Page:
As Hartford police Officer Mike Allen and I talked the other day about his recent arrest of two guys tagging up a wall near the service road entrance to the riverfront, I figured I could guess their identity: a couple of clueless teenagers with Sharpies.
But I asked, anyway.
That's just it, Officer Allen said, one of the guys was in his 40s. A dad. With a job.
In his 40s? Get out.
As impressed as I was with Officer Allen's uphill battle against graffiti, I had to meet this aged artiste.
So off to community court I went Tuesday, where Judge Raymond Norko tore into Eduardo Gonzalez and his 20-year-old nephew before handing down a fitting punishment — paint over graffiti in the area where they'd been caught.
When I approached the duo, I expected a short conversation. But Gonzalez was game. What'd I want to know?
Turns out Gonzalez, who is 43, started tagging when he was 16. He claims he hadn't done it for years before Allen caught him and nephew Alex Torres. Torres, new to the art form, was apparently merely the apprentice.
So, what prompted Gonzalez's coming out of retirement?
"I had the day off," he said, with a smile.
When we got to the riverfront, Gonzalez tried it another way: "It's sort of like being a retired athlete," Gonzalez expanded. "You start to see all these new taggers doing really good work on the streets and you wonder: Are they better than me? Do I still have it?"
So, Gonzalez grabbed his nephew and a few bottles of spray paint and headed out to prove himself. He'd barely laid down the foundation when Officer Allen rode up on them on his bicycle.
Doesn't that show that maybe you're too old for this, I asked. A younger guy wouldn't have gotten caught.
"Nah," Gonzalez says, brushing a thick coat of gray paint over another tagger's work. "It just shows that my eyesight is shot. I didn't even see the cop coming." Of course, the fifth of vodka they had with them that day might also explain their slow reflexes.
"How old are you, Eddie?" his boss asked when Gonzalez called in busted.
If Gonzalez was embarrassed about making that call, and having to use vacation time for his community service, he didn't show it.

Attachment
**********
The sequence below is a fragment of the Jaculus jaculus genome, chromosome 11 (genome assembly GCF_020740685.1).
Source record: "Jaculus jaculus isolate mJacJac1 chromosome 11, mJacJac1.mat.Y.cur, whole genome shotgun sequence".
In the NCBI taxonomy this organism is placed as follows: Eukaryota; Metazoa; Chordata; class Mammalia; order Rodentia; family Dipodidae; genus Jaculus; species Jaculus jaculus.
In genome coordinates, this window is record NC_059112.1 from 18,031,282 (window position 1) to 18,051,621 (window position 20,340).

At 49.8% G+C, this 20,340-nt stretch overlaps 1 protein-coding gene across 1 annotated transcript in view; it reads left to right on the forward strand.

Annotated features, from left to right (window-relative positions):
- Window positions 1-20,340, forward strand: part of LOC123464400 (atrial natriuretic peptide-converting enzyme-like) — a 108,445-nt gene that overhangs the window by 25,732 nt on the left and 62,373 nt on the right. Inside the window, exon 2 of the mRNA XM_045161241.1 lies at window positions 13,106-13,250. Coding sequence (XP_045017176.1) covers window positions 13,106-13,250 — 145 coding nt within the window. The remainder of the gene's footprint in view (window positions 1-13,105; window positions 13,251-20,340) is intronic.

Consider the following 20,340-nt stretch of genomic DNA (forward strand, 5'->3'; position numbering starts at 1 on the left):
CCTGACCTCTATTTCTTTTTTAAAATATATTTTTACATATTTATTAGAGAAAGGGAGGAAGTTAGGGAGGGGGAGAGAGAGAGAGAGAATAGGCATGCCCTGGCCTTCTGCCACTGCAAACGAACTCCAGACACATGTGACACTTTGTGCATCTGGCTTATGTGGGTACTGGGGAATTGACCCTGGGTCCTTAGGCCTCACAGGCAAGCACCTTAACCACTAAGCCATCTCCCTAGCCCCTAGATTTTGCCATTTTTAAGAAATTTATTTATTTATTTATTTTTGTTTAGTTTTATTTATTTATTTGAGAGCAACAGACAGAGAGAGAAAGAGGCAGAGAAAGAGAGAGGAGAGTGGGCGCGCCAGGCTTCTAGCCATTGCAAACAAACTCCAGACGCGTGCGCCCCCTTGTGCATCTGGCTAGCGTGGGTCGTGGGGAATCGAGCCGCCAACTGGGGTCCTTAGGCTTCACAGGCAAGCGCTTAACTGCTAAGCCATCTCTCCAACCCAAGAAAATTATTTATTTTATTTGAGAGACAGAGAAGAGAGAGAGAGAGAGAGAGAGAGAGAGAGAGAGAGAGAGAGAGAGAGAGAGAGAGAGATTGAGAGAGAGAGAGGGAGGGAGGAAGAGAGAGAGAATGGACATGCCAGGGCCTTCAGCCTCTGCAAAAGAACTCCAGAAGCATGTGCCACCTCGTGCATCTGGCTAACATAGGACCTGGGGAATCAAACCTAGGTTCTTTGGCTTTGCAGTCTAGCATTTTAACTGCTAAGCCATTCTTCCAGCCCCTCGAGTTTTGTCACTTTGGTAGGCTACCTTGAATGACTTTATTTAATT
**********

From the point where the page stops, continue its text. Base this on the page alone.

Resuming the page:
Graffiti is art, he says, a way to express yourself. And although he doesn't agree with defacing someone's home or business, he thinks there should be a legitimate way for local artists to showcase their work.
Years ago, Gonzalez said he went to city hall to talk to then-Mayor Mike Peters about designating an area for graffiti artists. But he didn't get very far.
This arrest might actually help his cause. Officer Allen says he's open to the idea — anything that will cut down on graffiti and the 12 grand a year it costs to clean up the stuff.
And it's not as if graffiti hasn't already gone mainstream — you find it on everything from clothing to videos. There are tag exhibitions commissioned by museums. Art shows and galleries showcase big-buck pieces from some of the more famous graffiti artists.
So civilized, and so contradictory to the excitement of creating art under the radar, under the cover of darkness — though if there are others like Gonzalez, they're clearly getting too old for the chase.
For now, Gonzalez says he's shelving his paint cans and concentrating on getting support for his idea.
But first, Gonzalez — aka Tite — has got some more court-appointed painting to do.
Reprinted with permission of the Hartford Courant.
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